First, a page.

Sawyer Water Filter Effectiveness Is Outstanding and, With Proper Usage and Maintenance, Compares Favorably to Other Filtering Methods.

Sawyer water filter effectiveness is outstanding and compares favorably to biosand filters and other filtering methods. As with other filters, proper usage and maintenance are required for optimal removal of disease-causing pathogens.

Sawyer Water Filter Effectiveness

Sawyer filters exceed all EPA recommendations for filtering out a host of pathogenic bacteria and protozoa. Bacterial pathogens effectively removed from water include those that cause cholera, botulism, typhoid, and amoebic dysentery.

As shown in Fig. 1, Sawyer filters also remove 100% of E. coli, coliform bacteria, streptococcus, and salmonella. Protozoan pathogens that are removed by Sawyer filters include giardia, cryptosporidium, and cyclospora.

Usage and Maintenance

There are some precautions that must be taken in order to assure maximized effectiveness of Sawyer filters.

Cloudy or turbid water should be pre-filtered, perhaps through a piece of cloth, in order to remove particulates that may clog the Sawyer filter.

You can also let the water stand for one day or so, and then pour off the water from the top, leaving the sediment behind and filtering the cleaner water.

You can put muddy water into the bucket to be filtered, but if you do you should clean the sawyer filter daily or after about every five gallons that you run through the filter.

It is also recommended that, when using turbid water, that the hose be only about one foot long. This will prevent the hose from clogging and slowing the flow rate.

Sawyer filters come with a backwash syringe, used to flush out the filter by forcing water backward through the filter element.

These syringes are plastic and should not be stored in direct sunlight.

Always keep the bucket of the filter covered, but not sealed tight.

Contaminants can get into the water in the bucket before it flows through the filter, but the filter needs air pressure from the top of the bucket to force water through the filter element.

Careful construction of the filter, which is quite simple, is important in order to avoid leaks. Never run anything through the filter except water you wish to drink.

Sawyer filters vs. Biosand filters

Sawyer filters are “cutting edge” and represent imaginative use of modern materials and technology.

Biosand filters, on the other hand, have been around for ages and represent relatively simple and basic materials and technology.

Both filtering methods have been shown to be effective in removing pathogens and preventing waterborne disease. The more appropriate filter to use in any particular situation depends on many factors.

There are certain differences between Sawyer and biosand filters, however, that could really make or break your choice of which filter might be the best to use.

Biosand filters use materials that are often readily available locally. Biosand filters must be carefully constructed to be completely reliable.

Not so, with Sawyer filters. The Sawyer water filter's simplicity is one of their greatest advantages. Another advantage is their faster flow rate.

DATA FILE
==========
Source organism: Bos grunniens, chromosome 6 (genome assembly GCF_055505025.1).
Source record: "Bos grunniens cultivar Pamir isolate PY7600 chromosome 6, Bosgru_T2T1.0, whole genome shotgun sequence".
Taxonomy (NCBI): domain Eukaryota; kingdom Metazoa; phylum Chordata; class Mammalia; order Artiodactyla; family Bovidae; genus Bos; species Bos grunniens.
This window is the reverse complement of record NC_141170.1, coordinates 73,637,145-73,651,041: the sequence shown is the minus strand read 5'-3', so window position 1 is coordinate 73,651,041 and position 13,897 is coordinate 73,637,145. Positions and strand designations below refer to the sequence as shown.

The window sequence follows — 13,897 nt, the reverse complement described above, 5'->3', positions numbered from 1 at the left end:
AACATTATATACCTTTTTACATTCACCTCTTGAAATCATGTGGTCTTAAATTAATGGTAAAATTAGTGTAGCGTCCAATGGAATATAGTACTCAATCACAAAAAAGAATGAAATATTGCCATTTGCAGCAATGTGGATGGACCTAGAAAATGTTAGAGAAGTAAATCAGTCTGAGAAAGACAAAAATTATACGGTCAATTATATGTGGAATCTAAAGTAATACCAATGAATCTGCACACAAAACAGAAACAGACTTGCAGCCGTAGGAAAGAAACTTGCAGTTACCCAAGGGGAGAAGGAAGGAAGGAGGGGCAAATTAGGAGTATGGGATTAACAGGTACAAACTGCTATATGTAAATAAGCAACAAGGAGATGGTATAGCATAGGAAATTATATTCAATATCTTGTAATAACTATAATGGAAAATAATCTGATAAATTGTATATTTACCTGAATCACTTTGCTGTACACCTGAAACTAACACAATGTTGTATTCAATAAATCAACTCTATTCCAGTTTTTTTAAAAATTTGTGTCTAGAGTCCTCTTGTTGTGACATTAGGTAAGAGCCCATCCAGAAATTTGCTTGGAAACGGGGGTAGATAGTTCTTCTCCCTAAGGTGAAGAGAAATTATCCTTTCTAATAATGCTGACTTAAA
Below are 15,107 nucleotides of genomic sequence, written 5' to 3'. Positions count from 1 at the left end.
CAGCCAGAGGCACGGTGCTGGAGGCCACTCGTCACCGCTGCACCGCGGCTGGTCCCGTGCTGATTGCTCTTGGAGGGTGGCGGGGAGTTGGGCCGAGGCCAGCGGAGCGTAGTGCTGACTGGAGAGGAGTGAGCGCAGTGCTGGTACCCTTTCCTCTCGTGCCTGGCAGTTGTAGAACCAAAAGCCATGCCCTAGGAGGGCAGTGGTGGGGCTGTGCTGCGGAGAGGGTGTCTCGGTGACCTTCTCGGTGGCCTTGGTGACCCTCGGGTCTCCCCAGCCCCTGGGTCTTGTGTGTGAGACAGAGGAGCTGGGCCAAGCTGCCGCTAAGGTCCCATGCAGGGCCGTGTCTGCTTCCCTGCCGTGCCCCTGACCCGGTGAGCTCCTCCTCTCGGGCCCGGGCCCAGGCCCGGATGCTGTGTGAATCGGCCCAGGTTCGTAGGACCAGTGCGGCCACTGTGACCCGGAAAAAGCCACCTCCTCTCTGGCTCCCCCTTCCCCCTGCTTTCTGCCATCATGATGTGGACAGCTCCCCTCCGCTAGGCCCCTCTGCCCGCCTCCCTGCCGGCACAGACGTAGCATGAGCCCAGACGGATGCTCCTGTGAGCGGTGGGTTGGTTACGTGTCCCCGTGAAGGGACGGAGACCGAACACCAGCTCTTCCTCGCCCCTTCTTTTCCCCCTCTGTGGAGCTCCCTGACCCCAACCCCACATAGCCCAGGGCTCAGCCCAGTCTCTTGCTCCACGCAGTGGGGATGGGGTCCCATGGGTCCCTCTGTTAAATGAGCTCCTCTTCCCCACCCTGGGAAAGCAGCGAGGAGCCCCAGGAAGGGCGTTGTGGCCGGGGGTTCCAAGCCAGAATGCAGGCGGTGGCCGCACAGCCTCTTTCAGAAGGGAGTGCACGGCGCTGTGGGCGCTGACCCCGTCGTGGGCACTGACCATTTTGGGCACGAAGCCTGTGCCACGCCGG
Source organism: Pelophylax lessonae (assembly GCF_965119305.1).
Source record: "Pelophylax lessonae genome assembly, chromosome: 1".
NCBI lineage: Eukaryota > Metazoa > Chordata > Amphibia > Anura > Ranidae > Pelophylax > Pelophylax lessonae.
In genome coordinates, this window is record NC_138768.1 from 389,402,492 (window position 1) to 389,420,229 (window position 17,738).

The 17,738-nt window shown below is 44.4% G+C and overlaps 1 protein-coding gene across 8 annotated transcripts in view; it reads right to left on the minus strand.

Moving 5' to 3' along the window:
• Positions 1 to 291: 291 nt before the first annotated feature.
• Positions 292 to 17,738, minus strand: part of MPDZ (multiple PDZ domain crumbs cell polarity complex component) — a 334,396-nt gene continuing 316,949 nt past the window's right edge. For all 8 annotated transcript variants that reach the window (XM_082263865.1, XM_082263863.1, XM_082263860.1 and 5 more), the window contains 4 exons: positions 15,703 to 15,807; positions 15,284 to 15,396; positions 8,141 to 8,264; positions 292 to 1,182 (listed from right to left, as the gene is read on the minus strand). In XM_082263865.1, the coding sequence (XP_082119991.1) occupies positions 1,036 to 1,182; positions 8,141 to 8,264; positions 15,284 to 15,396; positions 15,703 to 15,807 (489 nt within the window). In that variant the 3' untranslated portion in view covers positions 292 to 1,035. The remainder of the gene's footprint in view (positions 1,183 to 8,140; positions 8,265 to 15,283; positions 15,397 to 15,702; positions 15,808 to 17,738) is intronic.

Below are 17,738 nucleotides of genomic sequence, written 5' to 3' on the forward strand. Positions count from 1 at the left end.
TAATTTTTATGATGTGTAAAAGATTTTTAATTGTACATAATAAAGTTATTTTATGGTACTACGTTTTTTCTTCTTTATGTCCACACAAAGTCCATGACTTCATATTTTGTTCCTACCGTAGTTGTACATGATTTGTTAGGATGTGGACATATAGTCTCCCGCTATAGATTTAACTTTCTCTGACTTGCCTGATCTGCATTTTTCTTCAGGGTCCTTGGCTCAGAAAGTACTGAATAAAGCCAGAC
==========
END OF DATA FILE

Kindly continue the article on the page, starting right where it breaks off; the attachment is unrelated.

Biosand filters are a little bit slow compared to Sawyer filters. Biosand filters typically deliver about 25-50 liters of water per hour depending upon the filter design. Sawyer's reported flow rate is about 75 liters per hour.

Both Sawyer filters and biosand filters can last for years and are easily maintained. If a biosand filter is used regularly and the “biolayer” is kept active by always being wet, the filter will provide clean water for many years. Sawyer filters can likewise operate for multiple years. If the filter dries out, it will still remain effective when water is again introduced.

The biosand filter biolayer needs to be developed when a filter is first put together. The water that is first introduced into the filter may not be free of pathogens until the biolayer is fully established.

Occasionally, and especially if turbid water is used, the filter must be cleaned. This is a little more difficult in a biosand filter than the back-flushing process used in a Sawyer filter, but still not too demanding.

Both filters will do the job of providing clean, safe water. Sawyer filters are smaller, lighter, easier to build, easier to ship or transport, and can deliver large quantities of water very quickly.

Biosand filters are larger and heavier, have a slower flow rate and are more difficult to build. The more complex nature of the materials, processes, and skills needed to construct biosand filters really lend themselves to the creation of jobs, markets, and community development.

A biosand filter program is truly a community development program. The materials, skills, and labor can often be found locally.

Sawyer filters don’t offer the same development opportunities. They are shipped almost complete, except for a 5 gallon bucket, and can be easily constructed by one person.

As good as Sawyer filters are, if the materials for biosand filters are available, a community could benefit greatly from the additional market, labor, and development potential of a good biosand filter program.

Obviously, there are places where materials for biosand filters are not available or members of the community simply need simple and reliable filters.

In that case, another filter type would be more appropriate, and a Sawyer water filter may fit the bill perfectly.



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Introduction to Sawyer Filters


Sawyer Filter Assembly and Maintenance